Andy Hall: Yeah, absolutely! You want to look good, you want to have a presence. Even if you’ve done it before… it is one of the bigger things you get to do as a musician in its reach and meaning. So, yeah… I do wanna look good and I do have an outfit picked out… I’m even having a custom bolo tie made. Honestly, if you don’t win the Grammy, the band red carpet photo is kinda the consolation prize.
Live For Live Music: In that case, it’s a good thing your material determines the winner and not your outfit. You’ve got some sharp dressers in the category, not to mention the apex of bluegrass fashion himself, Del McCoury. Nobody out-dresses Del.
Andy Hall: Well, we’ll never outclass or out dress Del… that’s just not possible. But yeah, that’s another cool thing, just being nominated alongside someone of his stature. Molly Tuttle, she killing it, too. But you now who I’m so excited for is Yonder Mountain String Band, for their first time. I’m so happy for them. They’ve earned it and it will be wonderful to see them there.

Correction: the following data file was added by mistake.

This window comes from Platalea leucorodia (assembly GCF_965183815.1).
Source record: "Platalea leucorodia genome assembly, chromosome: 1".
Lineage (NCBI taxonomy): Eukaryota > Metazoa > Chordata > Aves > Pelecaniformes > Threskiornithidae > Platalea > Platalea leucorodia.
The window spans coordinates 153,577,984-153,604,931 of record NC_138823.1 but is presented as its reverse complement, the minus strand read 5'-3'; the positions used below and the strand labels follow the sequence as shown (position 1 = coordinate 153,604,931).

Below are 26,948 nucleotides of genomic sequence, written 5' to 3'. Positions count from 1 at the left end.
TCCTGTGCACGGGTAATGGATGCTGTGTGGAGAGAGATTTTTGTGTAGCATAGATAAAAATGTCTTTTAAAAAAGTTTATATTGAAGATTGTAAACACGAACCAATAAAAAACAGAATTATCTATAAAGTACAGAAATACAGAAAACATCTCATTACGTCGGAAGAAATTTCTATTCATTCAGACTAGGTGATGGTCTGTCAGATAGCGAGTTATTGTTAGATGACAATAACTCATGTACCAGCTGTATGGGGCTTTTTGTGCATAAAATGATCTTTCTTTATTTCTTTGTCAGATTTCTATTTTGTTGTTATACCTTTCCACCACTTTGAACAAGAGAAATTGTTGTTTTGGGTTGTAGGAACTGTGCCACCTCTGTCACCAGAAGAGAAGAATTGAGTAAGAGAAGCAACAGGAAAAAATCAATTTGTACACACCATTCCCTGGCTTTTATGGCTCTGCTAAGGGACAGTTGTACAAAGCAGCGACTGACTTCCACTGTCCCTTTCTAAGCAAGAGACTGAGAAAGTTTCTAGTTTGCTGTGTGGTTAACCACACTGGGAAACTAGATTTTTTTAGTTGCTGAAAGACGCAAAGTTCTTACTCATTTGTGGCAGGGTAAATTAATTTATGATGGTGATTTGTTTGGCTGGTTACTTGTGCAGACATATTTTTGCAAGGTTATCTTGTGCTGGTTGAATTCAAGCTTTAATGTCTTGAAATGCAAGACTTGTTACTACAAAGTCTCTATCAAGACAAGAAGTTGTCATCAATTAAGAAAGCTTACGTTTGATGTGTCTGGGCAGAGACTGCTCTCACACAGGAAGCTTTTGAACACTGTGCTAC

Live For Live Music: We spoke with Yonder’s Ben Kaufmann about the upcoming Grammys right before he and Yonder headlined Denver Comes Alive last month. He was equally excited event and was equally excited but he mentioned leaning on you guys (The Stringdusters) for a little advice—and possibly some folks to sit with during the ceremony.
Andy Hall: I sure hope so, I wanna hang with those dudes. They’re our friends, and one of the cool things about the Grammys is getting to party with your friends. It’ll be fun to see them take it all in. It’ll be cool to see someone besides ourselves, who’ve worked so hard for a long time have their first experience there. I’m really excited for them.
Live For Live Music: Switching gears, let’s talk about energy. The Dusters are a very energy-driven band with a lot of stage movement, a lot of powerful and yet mournful tunes. Do you subscribe to the idea that a band’s energy is more important than its lyrical basis?